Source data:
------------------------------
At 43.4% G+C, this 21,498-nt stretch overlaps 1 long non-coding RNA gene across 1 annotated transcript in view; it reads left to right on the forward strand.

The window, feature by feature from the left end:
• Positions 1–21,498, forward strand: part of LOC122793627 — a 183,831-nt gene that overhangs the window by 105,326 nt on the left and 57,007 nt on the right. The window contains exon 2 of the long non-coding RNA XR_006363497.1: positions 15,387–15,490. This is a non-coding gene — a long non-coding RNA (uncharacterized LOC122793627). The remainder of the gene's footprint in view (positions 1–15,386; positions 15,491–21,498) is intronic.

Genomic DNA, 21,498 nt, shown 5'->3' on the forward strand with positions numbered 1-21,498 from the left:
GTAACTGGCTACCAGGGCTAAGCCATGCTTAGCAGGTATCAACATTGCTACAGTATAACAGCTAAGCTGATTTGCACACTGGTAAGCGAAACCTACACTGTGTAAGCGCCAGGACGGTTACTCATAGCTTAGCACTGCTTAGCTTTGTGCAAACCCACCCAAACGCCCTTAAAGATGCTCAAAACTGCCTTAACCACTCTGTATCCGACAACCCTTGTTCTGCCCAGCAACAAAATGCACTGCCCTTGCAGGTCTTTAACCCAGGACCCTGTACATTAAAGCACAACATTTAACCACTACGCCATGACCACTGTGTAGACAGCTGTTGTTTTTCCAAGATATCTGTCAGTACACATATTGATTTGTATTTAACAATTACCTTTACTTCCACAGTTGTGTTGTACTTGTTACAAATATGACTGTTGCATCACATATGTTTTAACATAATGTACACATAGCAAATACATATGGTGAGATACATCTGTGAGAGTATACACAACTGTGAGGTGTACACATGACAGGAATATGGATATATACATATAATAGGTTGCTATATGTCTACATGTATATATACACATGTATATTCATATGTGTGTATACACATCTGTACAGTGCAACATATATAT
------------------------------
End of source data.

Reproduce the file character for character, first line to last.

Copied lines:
At 43.4% G+C, this 21,498-nt stretch overlaps 1 long non-coding RNA gene across 1 annotated transcript in view; it reads left to right on the forward strand.

The window, feature by feature from the left end:
• Positions 1–21,498, forward strand: part of LOC122793627 — a 183,831-nt gene that overhangs the window by 105,326 nt on the left and 57,007 nt on the right. The window contains exon 2 of the long non-coding RNA XR_006363497.1: positions 15,387–15,490. This is a non-coding gene — a long non-coding RNA (uncharacterized LOC122793627). The remainder of the gene's footprint in view (positions 1–15,386; positions 15,491–21,498) is intronic.

Genomic DNA, 21,498 nt, shown 5'->3' on the forward strand with positions numbered 1-21,498 from the left:
GTAACTGGCTACCAGGGCTAAGCCATGCTTAGCAGGTATCAACATTGCTACAGTATAACAGCTAAGCTGATTTGCACACTGGTAAGCGAAACCTACACTGTGTAAGCGCCAGGACGGTTACTCATAGCTTAGCACTGCTTAGCTTTGTGCAAACCCACCCAAACGCCCTTAAAGATGCTCAAAACTGCCTTAACCACTCTGTATCCGACAACCCTTGTTCTGCCCAGCAACAAAATGCACTGCCCTTGCAGGTCTTTAACCCAGGACCCTGTACATTAAAGCACAACATTTAACCACTACGCCATGACCACTGTGTAGACAGCTGTTGTTTTTCCAAGATATCTGTCAGTACACATATTGATTTGTATTTAACAATTACCTTTACTTCCACAGTTGTGTTGTACTTGTTACAAATATGACTGTTGCATCACATATGTTTTAACATAATGTACACATAGCAAATACATATGGTGAGATACATCTGTGAGAGTATACACAACTGTGAGGTGTACACATGACAGGAATATGGATATATACATATAATAGGTTGCTATATGTCTACATGTATATATACACATGTATATTCATATGTGTGTATACACATCTGTACAGTGCAACATATATAT